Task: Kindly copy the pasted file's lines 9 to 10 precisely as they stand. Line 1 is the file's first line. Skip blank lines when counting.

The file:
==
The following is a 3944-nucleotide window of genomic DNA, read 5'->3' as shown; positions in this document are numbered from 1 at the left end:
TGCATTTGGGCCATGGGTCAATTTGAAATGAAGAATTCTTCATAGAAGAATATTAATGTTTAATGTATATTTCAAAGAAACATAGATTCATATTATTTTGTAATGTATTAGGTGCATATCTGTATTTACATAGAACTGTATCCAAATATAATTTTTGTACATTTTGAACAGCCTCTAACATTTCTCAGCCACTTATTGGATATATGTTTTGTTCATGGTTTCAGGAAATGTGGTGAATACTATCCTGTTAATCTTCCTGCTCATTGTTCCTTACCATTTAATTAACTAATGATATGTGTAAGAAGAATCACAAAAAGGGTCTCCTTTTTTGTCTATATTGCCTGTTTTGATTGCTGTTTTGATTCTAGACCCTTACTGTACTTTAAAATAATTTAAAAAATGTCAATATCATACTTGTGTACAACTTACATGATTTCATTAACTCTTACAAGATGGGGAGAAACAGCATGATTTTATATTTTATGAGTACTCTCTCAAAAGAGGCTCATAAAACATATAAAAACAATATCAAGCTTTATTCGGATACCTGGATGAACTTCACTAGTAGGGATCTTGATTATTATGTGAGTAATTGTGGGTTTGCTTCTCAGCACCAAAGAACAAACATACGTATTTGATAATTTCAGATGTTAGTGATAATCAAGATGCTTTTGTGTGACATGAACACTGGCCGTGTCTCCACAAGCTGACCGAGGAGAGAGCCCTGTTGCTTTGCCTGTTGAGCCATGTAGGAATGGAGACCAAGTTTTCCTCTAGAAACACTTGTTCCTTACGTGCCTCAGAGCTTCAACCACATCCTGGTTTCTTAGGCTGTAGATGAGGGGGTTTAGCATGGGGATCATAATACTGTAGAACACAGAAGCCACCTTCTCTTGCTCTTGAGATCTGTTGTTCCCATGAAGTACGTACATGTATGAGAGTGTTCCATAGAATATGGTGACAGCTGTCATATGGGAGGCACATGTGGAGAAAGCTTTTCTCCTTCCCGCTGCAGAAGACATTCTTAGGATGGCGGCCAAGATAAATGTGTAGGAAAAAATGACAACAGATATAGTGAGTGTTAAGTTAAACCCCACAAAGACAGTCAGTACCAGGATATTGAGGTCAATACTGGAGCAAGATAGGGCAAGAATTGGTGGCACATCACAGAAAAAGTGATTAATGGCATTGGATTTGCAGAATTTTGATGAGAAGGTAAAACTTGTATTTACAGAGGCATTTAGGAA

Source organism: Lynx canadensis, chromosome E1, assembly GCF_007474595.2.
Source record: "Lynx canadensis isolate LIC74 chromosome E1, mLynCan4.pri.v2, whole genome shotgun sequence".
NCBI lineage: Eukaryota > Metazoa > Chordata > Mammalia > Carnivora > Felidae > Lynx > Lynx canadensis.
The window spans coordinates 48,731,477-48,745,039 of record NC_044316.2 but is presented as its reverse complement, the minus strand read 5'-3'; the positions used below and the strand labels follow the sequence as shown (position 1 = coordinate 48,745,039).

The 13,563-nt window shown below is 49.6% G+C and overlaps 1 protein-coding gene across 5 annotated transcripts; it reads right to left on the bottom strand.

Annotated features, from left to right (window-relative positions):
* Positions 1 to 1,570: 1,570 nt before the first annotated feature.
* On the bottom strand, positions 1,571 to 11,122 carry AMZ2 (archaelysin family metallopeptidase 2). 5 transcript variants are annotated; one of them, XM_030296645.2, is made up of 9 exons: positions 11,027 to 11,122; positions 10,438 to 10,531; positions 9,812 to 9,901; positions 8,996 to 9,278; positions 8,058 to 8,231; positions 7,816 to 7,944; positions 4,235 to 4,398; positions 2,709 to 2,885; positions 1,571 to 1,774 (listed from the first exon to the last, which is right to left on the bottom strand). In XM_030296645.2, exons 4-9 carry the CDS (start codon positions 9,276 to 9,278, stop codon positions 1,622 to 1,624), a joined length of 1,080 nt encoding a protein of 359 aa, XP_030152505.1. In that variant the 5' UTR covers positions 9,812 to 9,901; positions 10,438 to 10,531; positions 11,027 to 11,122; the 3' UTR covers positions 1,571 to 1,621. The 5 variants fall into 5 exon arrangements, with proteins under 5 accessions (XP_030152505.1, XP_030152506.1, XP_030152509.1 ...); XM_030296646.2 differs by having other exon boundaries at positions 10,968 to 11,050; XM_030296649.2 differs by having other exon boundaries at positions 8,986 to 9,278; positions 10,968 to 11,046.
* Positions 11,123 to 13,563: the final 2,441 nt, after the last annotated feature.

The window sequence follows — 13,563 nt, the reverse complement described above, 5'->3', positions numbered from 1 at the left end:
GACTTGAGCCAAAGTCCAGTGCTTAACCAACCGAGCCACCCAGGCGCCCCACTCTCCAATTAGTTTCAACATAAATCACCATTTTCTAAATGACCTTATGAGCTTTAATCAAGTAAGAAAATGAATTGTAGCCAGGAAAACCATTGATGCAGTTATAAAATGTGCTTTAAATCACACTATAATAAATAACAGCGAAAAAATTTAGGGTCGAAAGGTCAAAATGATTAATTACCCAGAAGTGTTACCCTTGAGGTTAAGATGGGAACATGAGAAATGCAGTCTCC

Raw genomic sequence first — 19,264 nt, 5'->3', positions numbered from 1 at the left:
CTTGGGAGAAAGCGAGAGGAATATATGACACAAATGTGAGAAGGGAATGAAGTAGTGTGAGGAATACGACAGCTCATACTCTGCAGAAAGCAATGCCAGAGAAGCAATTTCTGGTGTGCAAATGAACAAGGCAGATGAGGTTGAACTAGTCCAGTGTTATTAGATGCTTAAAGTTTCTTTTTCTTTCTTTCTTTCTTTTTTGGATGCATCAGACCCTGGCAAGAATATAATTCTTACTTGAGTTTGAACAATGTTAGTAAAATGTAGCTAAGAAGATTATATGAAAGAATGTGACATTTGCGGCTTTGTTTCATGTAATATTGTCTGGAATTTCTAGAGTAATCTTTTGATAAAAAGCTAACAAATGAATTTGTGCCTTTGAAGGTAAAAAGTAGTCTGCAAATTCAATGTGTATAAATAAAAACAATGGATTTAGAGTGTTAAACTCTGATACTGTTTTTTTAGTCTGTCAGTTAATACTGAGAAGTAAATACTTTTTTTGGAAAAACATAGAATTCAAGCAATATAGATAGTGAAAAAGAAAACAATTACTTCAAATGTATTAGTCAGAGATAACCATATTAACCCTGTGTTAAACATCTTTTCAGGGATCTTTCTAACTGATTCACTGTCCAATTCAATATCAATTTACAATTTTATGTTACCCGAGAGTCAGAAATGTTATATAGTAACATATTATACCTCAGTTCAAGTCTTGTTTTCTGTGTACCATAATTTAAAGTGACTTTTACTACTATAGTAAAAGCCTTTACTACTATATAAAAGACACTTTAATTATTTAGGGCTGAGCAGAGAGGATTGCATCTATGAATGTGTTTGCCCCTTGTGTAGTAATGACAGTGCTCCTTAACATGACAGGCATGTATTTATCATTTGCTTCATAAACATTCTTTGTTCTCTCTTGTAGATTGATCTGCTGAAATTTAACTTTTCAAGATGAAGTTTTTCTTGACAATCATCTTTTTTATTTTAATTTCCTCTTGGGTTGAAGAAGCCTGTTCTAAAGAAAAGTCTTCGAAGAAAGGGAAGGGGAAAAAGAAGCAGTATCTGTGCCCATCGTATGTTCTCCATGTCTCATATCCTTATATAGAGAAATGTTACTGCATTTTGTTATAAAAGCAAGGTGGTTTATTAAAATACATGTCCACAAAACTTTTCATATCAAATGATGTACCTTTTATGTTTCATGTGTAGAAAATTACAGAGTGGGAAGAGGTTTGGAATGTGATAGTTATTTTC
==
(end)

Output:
* Positions 1 to 1,570: 1,570 nt before the first annotated feature.
* On the bottom strand, positions 1,571 to 11,122 carry AMZ2 (archaelysin family metallopeptidase 2). 5 transcript variants are annotated; one of them, XM_030296645.2, is made up of 9 exons: positions 11,027 to 11,122; positions 10,438 to 10,531; positions 9,812 to 9,901; positions 8,996 to 9,278; positions 8,058 to 8,231; positions 7,816 to 7,944; positions 4,235 to 4,398; positions 2,709 to 2,885; positions 1,571 to 1,774 (listed from the first exon to the last, which is right to left on the bottom strand). In XM_030296645.2, exons 4-9 carry the CDS (start codon positions 9,276 to 9,278, stop codon positions 1,622 to 1,624), a joined length of 1,080 nt encoding a protein of 359 aa, XP_030152505.1. In that variant the 5' UTR covers positions 9,812 to 9,901; positions 10,438 to 10,531; positions 11,027 to 11,122; the 3' UTR covers positions 1,571 to 1,621. The 5 variants fall into 5 exon arrangements, with proteins under 5 accessions (XP_030152505.1, XP_030152506.1, XP_030152509.1 ...); XM_030296646.2 differs by having other exon boundaries at positions 10,968 to 11,050; XM_030296649.2 differs by having other exon boundaries at positions 8,986 to 9,278; positions 10,968 to 11,046.